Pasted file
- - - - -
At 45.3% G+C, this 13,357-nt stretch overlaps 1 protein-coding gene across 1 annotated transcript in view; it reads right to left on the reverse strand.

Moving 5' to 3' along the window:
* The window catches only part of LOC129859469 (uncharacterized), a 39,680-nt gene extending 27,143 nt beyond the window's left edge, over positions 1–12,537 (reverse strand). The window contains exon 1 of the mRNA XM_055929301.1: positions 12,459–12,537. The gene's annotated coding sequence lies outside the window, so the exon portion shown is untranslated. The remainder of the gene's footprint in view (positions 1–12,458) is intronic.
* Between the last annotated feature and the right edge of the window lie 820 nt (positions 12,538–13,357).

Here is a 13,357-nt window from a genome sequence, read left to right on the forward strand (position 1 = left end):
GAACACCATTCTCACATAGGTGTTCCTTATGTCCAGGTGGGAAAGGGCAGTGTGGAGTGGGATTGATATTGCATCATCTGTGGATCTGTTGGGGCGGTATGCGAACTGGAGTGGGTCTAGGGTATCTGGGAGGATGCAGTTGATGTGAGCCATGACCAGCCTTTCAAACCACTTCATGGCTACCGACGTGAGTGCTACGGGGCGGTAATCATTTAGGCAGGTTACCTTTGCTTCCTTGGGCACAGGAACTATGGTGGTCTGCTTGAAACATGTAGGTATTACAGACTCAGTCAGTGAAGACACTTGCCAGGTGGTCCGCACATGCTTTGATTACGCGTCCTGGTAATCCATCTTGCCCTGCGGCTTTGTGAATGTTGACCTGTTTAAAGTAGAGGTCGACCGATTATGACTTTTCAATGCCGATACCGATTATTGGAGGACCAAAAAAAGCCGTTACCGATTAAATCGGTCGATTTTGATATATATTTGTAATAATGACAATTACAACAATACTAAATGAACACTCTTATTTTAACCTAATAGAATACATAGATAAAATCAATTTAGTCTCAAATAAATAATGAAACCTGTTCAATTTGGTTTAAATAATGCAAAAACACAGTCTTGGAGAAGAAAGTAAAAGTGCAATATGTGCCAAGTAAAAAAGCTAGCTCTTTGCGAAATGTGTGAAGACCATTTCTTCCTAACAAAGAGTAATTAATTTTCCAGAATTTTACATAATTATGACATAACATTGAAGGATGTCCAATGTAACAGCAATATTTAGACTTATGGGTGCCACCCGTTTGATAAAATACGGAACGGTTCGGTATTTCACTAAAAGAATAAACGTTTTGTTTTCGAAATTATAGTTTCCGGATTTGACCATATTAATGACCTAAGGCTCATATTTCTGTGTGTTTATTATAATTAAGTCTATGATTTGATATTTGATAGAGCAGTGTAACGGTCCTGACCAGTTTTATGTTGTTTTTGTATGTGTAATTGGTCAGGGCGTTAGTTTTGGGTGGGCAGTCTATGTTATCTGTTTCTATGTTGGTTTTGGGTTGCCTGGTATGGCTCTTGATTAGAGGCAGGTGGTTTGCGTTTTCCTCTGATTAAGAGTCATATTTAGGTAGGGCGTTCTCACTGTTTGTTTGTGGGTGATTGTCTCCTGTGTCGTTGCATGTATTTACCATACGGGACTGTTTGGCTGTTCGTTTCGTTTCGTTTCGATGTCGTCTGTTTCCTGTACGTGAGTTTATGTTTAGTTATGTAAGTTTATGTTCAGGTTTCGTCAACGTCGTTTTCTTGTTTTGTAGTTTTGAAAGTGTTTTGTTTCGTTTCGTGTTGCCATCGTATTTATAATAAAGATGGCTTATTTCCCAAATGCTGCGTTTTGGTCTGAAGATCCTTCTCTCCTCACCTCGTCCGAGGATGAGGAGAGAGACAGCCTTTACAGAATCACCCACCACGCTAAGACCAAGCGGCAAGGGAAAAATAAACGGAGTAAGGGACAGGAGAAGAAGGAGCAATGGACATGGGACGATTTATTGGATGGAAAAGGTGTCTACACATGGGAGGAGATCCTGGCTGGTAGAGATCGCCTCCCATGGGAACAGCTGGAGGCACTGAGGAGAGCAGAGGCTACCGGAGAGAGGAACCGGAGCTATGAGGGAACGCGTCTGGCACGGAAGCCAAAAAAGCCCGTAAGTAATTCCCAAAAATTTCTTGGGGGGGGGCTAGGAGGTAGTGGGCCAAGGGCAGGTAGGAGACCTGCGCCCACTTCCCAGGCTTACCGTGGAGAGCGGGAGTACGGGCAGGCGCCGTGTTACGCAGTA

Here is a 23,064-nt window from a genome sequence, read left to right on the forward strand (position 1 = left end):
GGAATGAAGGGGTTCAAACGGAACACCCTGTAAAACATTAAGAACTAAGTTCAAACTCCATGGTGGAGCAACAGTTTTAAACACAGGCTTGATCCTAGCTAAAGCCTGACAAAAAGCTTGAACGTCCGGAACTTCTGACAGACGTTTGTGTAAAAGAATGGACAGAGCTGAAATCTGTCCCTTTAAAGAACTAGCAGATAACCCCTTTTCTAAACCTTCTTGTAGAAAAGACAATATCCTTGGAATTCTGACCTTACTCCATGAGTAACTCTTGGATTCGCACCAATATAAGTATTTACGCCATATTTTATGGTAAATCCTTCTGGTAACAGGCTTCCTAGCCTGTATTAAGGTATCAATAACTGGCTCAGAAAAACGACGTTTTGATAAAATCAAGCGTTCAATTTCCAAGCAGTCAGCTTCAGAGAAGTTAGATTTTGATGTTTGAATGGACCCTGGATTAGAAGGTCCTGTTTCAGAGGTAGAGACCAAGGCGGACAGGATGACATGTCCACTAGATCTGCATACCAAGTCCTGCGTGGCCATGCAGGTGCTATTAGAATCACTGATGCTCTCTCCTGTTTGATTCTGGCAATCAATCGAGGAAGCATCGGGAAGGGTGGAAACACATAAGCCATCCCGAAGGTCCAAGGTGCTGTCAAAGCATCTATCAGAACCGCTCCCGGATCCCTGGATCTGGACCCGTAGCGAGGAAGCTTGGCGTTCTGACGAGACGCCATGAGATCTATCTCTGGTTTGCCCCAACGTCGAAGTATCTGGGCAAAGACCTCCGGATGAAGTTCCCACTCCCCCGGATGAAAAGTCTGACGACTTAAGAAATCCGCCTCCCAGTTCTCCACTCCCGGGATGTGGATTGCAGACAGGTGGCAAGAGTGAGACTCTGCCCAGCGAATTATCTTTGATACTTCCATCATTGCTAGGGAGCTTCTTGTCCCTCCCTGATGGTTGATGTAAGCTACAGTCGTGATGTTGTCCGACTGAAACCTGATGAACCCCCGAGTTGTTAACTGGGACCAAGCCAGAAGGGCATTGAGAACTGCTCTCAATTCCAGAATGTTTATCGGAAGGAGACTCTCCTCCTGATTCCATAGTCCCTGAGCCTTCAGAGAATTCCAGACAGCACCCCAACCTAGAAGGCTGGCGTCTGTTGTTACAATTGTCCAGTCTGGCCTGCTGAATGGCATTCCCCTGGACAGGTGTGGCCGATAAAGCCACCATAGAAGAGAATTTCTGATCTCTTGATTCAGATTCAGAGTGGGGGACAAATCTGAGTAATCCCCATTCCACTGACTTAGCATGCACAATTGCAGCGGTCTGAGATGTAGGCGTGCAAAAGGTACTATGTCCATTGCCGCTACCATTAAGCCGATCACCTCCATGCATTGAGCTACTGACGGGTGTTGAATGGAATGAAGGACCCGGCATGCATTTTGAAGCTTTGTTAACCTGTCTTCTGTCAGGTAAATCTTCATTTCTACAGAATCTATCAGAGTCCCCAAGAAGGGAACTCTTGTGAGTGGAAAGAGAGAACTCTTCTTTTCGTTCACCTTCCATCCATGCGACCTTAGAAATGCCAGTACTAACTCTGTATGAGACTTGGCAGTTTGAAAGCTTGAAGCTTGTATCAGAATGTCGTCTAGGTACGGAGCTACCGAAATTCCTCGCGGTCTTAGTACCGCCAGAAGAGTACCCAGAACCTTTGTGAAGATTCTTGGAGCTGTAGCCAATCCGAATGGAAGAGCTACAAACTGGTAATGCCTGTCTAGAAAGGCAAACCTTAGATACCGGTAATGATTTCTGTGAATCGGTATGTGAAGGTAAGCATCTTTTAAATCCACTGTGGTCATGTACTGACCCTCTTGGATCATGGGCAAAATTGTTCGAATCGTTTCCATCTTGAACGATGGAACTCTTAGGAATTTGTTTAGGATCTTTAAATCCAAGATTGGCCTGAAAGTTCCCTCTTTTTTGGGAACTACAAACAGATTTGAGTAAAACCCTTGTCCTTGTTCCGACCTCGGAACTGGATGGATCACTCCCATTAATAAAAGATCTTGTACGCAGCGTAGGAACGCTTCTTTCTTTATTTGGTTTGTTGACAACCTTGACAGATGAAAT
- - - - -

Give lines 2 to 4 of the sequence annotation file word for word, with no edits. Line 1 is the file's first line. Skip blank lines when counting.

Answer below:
Moving 5' to 3' along the window:
* The window catches only part of LOC129859469 (uncharacterized), a 39,680-nt gene extending 27,143 nt beyond the window's left edge, over positions 1–12,537 (reverse strand). The window contains exon 1 of the mRNA XM_055929301.1: positions 12,459–12,537. The gene's annotated coding sequence lies outside the window, so the exon portion shown is untranslated. The remainder of the gene's footprint in view (positions 1–12,458) is intronic.
* Between the last annotated feature and the right edge of the window lie 820 nt (positions 12,538–13,357).